Maybe, but it didn’t work for North Korea. They didn’t abide by their treaty. However, Libya did drop their plans when they thought that they would be next, after Iraq.

    Jeff (4c3c19)

  11. “Maybe, but it didn’t work for North Korea”

    I’m talking about nuking cities, not failing to abide by treaties.

    actus (a5f574)

  12. “If we experience another terrorist attack anything like 9/11 this country will react in a way that makes everything we’ve done up to now look like a bake sale.”

    I really do wonder what we will do after someone uncorks a nuke on us. I’m not at all sure–in fact I strongly doubt–our response will be commensurate to our injuries.

    clark smith (1e8bc6)

  13. Thanks for the links. That is a scary and well written piece of work.

    I think the present fear is that two suitcase nukes are supposed to be in the U. S. They are reported to be ten kilotons explosive power each. If true that is a large step down, of course, from the one hundred kiloton device in the story, but would take out a small city or effectively paralyze a large city.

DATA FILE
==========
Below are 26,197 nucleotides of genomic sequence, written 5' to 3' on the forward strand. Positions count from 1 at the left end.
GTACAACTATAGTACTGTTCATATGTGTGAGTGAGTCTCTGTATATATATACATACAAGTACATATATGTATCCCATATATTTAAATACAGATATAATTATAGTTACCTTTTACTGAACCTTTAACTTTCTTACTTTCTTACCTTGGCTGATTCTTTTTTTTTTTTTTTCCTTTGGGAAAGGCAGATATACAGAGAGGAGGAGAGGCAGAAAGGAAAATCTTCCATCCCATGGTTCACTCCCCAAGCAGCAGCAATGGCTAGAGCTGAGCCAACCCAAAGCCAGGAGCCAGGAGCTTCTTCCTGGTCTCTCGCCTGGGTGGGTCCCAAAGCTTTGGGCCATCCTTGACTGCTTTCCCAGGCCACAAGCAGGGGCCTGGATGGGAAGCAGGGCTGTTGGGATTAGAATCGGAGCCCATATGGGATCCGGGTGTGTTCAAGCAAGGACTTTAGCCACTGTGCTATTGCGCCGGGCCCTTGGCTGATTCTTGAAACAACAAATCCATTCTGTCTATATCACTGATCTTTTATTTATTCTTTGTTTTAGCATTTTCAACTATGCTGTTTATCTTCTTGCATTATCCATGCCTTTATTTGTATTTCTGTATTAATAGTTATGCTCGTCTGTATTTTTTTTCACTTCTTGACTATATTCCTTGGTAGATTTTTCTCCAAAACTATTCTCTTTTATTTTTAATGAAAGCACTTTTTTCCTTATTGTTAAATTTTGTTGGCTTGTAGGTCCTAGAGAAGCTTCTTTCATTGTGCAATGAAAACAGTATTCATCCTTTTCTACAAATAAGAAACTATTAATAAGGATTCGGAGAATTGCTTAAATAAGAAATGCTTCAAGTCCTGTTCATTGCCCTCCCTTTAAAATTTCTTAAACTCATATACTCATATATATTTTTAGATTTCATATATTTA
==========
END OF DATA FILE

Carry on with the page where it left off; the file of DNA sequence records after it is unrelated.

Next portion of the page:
What would the public reaction be? I have to say that I think the public will be very sound in behavior (I can’t agree with you this time MD), but the media, and the Gov’t may not react so soundly. Would it be a true watershed; would it be the beginning of the end? The potential for such would be there.

    It could be vastly worse for all of us than the loss of two small cities. Everything would suddenly be up for grabs with respect to oil worldwide, our freedoms here in the U.S. might be in peril, and political stability in the mideast would shatter. If we reacted the way we might want to, or even should – truth be told – we will dislodge all the keystones.

    RJN (c85503)

  14. I would hope that you are correct, RJN, and that the public, the media, and the government would respond in the same manner as immediately after 9/11. My fear is that would not necessarily be the case, at least not for long, but I would be very pleased if you were correct.

    MD in Philly (b3202e)


Powered by WordPress.

Page loaded in: 0.3132 secs.